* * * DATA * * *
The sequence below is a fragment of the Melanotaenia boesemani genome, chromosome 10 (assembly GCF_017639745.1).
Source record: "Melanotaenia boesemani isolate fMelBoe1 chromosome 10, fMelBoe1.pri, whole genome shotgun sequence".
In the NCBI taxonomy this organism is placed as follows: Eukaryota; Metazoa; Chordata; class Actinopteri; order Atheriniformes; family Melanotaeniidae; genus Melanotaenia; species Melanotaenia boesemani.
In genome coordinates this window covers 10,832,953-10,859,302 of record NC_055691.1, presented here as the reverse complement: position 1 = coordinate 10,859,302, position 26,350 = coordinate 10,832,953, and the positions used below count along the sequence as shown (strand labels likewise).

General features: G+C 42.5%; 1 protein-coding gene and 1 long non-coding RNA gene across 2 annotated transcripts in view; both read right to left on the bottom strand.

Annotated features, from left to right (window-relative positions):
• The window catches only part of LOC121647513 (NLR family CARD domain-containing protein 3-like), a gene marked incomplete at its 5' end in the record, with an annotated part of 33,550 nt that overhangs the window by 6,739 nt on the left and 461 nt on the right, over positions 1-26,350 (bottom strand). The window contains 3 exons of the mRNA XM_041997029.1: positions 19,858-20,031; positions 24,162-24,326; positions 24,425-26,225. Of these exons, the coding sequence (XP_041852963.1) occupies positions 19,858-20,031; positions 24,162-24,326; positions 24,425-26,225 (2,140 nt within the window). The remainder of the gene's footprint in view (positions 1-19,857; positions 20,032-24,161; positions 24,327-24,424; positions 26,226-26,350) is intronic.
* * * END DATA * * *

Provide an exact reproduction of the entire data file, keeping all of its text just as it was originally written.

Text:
The sequence below is a fragment of the Melanotaenia boesemani genome, chromosome 10 (assembly GCF_017639745.1).
Source record: "Melanotaenia boesemani isolate fMelBoe1 chromosome 10, fMelBoe1.pri, whole genome shotgun sequence".
In the NCBI taxonomy this organism is placed as follows: Eukaryota; Metazoa; Chordata; class Actinopteri; order Atheriniformes; family Melanotaeniidae; genus Melanotaenia; species Melanotaenia boesemani.
In genome coordinates this window covers 10,832,953-10,859,302 of record NC_055691.1, presented here as the reverse complement: position 1 = coordinate 10,859,302, position 26,350 = coordinate 10,832,953, and the positions used below count along the sequence as shown (strand labels likewise).

General features: G+C 42.5%; 1 protein-coding gene and 1 long non-coding RNA gene across 2 annotated transcripts in view; both read right to left on the bottom strand.

Annotated features, from left to right (window-relative positions):
• The window catches only part of LOC121647513 (NLR family CARD domain-containing protein 3-like), a gene marked incomplete at its 5' end in the record, with an annotated part of 33,550 nt that overhangs the window by 6,739 nt on the left and 461 nt on the right, over positions 1-26,350 (bottom strand). The window contains 3 exons of the mRNA XM_041997029.1: positions 19,858-20,031; positions 24,162-24,326; positions 24,425-26,225. Of these exons, the coding sequence (XP_041852963.1) occupies positions 19,858-20,031; positions 24,162-24,326; positions 24,425-26,225 (2,140 nt within the window). The remainder of the gene's footprint in view (positions 1-19,857; positions 20,032-24,161; positions 24,327-24,424; positions 26,226-26,350) is intronic.